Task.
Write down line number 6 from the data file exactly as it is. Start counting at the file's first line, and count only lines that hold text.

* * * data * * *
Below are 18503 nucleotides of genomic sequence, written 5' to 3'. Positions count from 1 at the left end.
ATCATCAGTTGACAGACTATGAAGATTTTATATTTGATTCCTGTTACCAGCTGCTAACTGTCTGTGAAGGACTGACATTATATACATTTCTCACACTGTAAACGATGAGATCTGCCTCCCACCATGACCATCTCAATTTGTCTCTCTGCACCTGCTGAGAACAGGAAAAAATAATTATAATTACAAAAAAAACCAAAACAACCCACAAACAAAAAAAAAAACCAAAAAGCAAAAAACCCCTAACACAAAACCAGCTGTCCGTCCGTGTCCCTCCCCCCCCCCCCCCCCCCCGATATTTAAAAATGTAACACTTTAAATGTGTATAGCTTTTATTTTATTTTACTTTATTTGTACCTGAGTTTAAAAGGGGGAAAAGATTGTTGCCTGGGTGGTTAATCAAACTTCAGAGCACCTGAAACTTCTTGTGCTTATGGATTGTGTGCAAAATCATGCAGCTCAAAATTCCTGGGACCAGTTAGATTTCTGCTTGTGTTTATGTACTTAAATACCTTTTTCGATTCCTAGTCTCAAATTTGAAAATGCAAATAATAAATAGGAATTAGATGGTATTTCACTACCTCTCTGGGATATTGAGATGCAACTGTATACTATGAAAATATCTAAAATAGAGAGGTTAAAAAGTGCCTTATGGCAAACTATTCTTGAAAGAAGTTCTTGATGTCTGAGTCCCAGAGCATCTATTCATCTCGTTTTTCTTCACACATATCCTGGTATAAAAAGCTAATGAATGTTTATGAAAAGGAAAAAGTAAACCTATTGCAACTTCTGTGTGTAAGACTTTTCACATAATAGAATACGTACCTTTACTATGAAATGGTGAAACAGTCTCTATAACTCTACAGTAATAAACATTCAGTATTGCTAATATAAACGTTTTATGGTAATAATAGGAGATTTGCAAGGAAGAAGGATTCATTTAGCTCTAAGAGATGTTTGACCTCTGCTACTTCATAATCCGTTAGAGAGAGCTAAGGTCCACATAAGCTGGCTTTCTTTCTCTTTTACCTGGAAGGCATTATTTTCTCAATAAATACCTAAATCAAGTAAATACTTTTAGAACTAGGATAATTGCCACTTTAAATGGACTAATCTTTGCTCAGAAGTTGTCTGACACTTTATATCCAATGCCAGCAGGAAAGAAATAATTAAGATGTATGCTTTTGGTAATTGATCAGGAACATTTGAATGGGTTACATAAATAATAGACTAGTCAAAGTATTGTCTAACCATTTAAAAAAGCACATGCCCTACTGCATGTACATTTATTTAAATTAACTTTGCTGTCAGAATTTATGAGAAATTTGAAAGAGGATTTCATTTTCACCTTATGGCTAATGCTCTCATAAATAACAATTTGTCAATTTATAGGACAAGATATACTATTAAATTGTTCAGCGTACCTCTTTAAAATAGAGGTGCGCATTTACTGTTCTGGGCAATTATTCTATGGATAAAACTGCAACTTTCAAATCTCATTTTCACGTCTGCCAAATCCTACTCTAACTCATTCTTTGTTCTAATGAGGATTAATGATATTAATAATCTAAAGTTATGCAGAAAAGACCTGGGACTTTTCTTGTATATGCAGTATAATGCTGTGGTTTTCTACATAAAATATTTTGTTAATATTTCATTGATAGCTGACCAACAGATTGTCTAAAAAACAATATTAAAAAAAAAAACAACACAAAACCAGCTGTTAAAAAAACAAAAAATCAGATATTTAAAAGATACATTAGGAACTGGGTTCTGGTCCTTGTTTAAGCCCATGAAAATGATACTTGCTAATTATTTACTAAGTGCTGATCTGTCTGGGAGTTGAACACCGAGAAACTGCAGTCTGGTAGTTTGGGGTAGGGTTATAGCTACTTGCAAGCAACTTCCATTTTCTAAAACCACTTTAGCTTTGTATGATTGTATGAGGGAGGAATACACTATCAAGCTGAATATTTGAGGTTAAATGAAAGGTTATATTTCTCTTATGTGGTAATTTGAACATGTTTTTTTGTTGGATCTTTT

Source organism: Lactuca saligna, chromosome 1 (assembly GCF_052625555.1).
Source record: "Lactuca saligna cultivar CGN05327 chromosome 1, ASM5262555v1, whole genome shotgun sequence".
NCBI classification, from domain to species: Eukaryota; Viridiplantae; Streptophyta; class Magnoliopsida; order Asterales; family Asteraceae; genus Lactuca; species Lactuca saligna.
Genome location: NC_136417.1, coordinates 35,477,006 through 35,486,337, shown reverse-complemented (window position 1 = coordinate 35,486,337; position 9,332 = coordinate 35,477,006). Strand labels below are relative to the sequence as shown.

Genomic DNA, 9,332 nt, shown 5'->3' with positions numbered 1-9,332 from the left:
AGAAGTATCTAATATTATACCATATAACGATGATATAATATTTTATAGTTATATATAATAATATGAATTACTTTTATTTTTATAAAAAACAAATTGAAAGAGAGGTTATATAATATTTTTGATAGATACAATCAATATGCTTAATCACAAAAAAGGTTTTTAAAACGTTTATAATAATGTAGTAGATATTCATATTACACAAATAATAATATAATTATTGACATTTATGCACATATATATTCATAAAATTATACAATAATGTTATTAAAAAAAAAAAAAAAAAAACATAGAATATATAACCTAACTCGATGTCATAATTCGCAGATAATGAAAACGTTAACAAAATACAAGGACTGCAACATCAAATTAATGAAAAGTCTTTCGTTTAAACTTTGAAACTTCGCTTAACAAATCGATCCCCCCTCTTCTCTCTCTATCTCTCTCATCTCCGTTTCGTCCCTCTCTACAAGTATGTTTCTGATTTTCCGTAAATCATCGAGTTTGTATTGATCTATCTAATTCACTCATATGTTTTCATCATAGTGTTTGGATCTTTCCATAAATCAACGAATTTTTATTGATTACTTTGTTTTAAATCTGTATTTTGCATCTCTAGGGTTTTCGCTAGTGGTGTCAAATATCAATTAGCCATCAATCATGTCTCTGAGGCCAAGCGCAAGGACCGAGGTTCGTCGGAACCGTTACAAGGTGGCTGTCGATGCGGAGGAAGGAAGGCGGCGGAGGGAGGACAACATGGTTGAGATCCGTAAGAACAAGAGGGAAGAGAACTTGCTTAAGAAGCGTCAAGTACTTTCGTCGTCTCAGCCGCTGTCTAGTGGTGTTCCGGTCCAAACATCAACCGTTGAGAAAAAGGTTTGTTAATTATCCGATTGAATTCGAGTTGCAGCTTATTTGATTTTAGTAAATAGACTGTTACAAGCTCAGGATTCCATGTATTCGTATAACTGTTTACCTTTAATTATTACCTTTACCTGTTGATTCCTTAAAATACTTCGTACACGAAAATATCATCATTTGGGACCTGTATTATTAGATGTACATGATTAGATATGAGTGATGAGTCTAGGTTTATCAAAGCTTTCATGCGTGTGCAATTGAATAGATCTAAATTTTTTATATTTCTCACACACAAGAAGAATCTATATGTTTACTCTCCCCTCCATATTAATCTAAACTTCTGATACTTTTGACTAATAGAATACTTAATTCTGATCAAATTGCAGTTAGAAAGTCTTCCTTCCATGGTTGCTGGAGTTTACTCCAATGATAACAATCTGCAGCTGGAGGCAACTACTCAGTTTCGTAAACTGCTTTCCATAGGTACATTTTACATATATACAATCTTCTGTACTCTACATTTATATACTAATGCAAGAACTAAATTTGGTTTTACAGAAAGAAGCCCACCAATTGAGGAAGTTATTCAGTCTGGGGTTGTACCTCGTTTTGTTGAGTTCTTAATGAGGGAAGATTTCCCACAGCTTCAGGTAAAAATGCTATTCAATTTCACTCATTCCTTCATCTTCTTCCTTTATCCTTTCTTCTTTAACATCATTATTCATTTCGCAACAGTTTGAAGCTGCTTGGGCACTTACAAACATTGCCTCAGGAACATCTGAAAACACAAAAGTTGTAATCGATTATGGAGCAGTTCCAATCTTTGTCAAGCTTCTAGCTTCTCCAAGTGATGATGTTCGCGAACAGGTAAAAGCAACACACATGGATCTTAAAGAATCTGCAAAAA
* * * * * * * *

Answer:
Genome location: NC_136417.1, coordinates 35,477,006 through 35,486,337, shown reverse-complemented (window position 1 = coordinate 35,486,337; position 9,332 = coordinate 35,477,006). Strand labels below are relative to the sequence as shown.